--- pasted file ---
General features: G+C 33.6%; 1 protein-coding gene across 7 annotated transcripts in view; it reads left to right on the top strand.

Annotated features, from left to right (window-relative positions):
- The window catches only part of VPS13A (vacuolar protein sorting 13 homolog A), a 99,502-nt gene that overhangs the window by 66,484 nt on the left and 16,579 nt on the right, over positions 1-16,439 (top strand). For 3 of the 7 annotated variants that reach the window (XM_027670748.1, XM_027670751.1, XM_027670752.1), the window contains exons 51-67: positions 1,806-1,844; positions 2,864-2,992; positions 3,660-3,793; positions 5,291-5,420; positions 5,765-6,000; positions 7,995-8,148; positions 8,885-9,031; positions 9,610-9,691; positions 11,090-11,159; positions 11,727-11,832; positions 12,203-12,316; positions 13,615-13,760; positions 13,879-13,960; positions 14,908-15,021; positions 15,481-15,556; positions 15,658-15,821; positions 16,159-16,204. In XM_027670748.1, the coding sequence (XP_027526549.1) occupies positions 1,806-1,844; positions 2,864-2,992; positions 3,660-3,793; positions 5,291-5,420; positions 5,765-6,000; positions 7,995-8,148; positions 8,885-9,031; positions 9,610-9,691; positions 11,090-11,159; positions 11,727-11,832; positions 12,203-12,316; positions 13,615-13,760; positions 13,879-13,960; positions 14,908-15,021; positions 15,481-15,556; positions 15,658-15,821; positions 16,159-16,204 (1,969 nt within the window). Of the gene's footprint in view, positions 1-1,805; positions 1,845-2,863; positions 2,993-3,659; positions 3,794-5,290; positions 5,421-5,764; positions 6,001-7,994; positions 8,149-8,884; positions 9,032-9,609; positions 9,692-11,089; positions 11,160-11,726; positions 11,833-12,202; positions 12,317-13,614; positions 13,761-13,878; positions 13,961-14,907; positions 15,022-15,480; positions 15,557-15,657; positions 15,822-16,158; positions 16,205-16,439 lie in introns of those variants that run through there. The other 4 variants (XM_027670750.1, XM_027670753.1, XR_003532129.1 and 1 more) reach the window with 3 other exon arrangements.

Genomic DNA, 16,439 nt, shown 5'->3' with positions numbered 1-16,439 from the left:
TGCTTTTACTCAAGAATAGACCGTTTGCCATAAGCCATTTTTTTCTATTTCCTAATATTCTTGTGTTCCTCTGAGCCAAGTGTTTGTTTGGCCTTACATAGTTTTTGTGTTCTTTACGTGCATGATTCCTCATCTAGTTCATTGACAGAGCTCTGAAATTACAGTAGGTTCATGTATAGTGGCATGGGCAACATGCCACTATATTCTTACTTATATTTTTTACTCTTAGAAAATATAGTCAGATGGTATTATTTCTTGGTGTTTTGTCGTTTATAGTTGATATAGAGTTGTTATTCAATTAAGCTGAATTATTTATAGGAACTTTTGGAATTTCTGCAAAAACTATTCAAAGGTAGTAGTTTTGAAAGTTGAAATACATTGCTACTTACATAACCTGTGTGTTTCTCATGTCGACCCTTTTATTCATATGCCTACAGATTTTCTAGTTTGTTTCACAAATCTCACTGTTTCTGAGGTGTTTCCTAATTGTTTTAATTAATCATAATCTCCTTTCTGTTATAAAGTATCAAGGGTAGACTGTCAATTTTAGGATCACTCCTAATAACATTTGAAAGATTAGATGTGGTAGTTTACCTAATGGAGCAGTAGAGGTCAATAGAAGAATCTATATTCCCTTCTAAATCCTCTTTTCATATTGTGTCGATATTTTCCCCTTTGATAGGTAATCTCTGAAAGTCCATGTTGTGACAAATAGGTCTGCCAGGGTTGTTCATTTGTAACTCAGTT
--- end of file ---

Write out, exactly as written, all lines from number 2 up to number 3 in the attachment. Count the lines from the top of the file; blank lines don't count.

Annotated features, from left to right (window-relative positions):
- The window catches only part of VPS13A (vacuolar protein sorting 13 homolog A), a 99,502-nt gene that overhangs the window by 66,484 nt on the left and 16,579 nt on the right, over positions 1-16,439 (top strand). For 3 of the 7 annotated variants that reach the window (XM_027670748.1, XM_027670751.1, XM_027670752.1), the window contains exons 51-67: positions 1,806-1,844; positions 2,864-2,992; positions 3,660-3,793; positions 5,291-5,420; positions 5,765-6,000; positions 7,995-8,148; positions 8,885-9,031; positions 9,610-9,691; positions 11,090-11,159; positions 11,727-11,832; positions 12,203-12,316; positions 13,615-13,760; positions 13,879-13,960; positions 14,908-15,021; positions 15,481-15,556; positions 15,658-15,821; positions 16,159-16,204. In XM_027670748.1, the coding sequence (XP_027526549.1) occupies positions 1,806-1,844; positions 2,864-2,992; positions 3,660-3,793; positions 5,291-5,420; positions 5,765-6,000; positions 7,995-8,148; positions 8,885-9,031; positions 9,610-9,691; positions 11,090-11,159; positions 11,727-11,832; positions 12,203-12,316; positions 13,615-13,760; positions 13,879-13,960; positions 14,908-15,021; positions 15,481-15,556; positions 15,658-15,821; positions 16,159-16,204 (1,969 nt within the window). Of the gene's footprint in view, positions 1-1,805; positions 1,845-2,863; positions 2,993-3,659; positions 3,794-5,290; positions 5,421-5,764; positions 6,001-7,994; positions 8,149-8,884; positions 9,032-9,609; positions 9,692-11,089; positions 11,160-11,726; positions 11,833-12,202; positions 12,317-13,614; positions 13,761-13,878; positions 13,961-14,907; positions 15,022-15,480; positions 15,557-15,657; positions 15,822-16,158; positions 16,205-16,439 lie in introns of those variants that run through there. The other 4 variants (XM_027670750.1, XM_027670753.1, XR_003532129.1 and 1 more) reach the window with 3 other exon arrangements.